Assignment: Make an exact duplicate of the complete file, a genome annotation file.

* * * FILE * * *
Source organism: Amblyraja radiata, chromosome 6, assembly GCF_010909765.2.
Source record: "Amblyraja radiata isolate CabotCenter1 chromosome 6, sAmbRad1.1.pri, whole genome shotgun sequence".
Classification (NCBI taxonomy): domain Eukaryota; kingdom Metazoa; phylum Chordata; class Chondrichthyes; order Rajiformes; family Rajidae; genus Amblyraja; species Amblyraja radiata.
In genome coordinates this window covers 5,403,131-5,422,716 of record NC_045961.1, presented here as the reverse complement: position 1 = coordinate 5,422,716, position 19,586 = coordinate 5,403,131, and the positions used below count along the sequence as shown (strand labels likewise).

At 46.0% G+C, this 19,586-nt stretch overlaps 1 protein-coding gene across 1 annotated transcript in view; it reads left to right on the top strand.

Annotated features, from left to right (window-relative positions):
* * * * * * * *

Source organism: Amblyraja radiata, chromosome 6, assembly GCF_010909765.2.
Source record: "Amblyraja radiata isolate CabotCenter1 chromosome 6, sAmbRad1.1.pri, whole genome shotgun sequence".
Classification (NCBI taxonomy): domain Eukaryota; kingdom Metazoa; phylum Chordata; class Chondrichthyes; order Rajiformes; family Rajidae; genus Amblyraja; species Amblyraja radiata.
In genome coordinates this window covers 5,403,131-5,422,716 of record NC_045961.1, presented here as the reverse complement: position 1 = coordinate 5,422,716, position 19,586 = coordinate 5,403,131, and the positions used below count along the sequence as shown (strand labels likewise).

At 46.0% G+C, this 19,586-nt stretch overlaps 1 protein-coding gene across 1 annotated transcript in view; it reads left to right on the top strand.

Annotated features, from left to right (window-relative positions):